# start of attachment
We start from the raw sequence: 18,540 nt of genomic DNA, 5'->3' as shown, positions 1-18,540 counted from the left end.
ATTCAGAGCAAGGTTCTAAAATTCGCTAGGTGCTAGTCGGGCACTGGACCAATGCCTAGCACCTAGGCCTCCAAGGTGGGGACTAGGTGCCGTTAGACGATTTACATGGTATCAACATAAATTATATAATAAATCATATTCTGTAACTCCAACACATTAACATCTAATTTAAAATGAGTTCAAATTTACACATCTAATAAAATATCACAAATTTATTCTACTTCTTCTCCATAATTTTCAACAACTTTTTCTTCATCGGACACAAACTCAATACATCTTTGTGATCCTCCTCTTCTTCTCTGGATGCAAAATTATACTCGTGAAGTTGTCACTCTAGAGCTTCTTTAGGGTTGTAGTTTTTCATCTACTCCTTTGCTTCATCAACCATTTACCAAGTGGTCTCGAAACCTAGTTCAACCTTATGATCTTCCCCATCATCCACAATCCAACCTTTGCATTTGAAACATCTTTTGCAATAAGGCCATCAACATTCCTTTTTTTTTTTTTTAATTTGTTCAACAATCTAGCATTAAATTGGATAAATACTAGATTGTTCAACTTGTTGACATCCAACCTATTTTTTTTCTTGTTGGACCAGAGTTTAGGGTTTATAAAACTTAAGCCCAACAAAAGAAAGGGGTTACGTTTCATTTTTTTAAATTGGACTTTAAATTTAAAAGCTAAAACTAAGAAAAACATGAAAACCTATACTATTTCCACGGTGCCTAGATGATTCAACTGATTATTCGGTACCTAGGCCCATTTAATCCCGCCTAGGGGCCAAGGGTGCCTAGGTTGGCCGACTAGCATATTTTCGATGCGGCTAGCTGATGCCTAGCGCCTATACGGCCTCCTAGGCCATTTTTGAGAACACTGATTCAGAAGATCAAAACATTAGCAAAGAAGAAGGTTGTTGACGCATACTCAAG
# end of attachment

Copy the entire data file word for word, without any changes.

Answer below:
We start from the raw sequence: 18,540 nt of genomic DNA, 5'->3' as shown, positions 1-18,540 counted from the left end.
ATTCAGAGCAAGGTTCTAAAATTCGCTAGGTGCTAGTCGGGCACTGGACCAATGCCTAGCACCTAGGCCTCCAAGGTGGGGACTAGGTGCCGTTAGACGATTTACATGGTATCAACATAAATTATATAATAAATCATATTCTGTAACTCCAACACATTAACATCTAATTTAAAATGAGTTCAAATTTACACATCTAATAAAATATCACAAATTTATTCTACTTCTTCTCCATAATTTTCAACAACTTTTTCTTCATCGGACACAAACTCAATACATCTTTGTGATCCTCCTCTTCTTCTCTGGATGCAAAATTATACTCGTGAAGTTGTCACTCTAGAGCTTCTTTAGGGTTGTAGTTTTTCATCTACTCCTTTGCTTCATCAACCATTTACCAAGTGGTCTCGAAACCTAGTTCAACCTTATGATCTTCCCCATCATCCACAATCCAACCTTTGCATTTGAAACATCTTTTGCAATAAGGCCATCAACATTCCTTTTTTTTTTTTTTAATTTGTTCAACAATCTAGCATTAAATTGGATAAATACTAGATTGTTCAACTTGTTGACATCCAACCTATTTTTTTTCTTGTTGGACCAGAGTTTAGGGTTTATAAAACTTAAGCCCAACAAAAGAAAGGGGTTACGTTTCATTTTTTTAAATTGGACTTTAAATTTAAAAGCTAAAACTAAGAAAAACATGAAAACCTATACTATTTCCACGGTGCCTAGATGATTCAACTGATTATTCGGTACCTAGGCCCATTTAATCCCGCCTAGGGGCCAAGGGTGCCTAGGTTGGCCGACTAGCATATTTTCGATGCGGCTAGCTGATGCCTAGCGCCTATACGGCCTCCTAGGCCATTTTTGAGAACACTGATTCAGAAGATCAAAACATTAGCAAAGAAGAAGGTTGTTGACGCATACTCAAG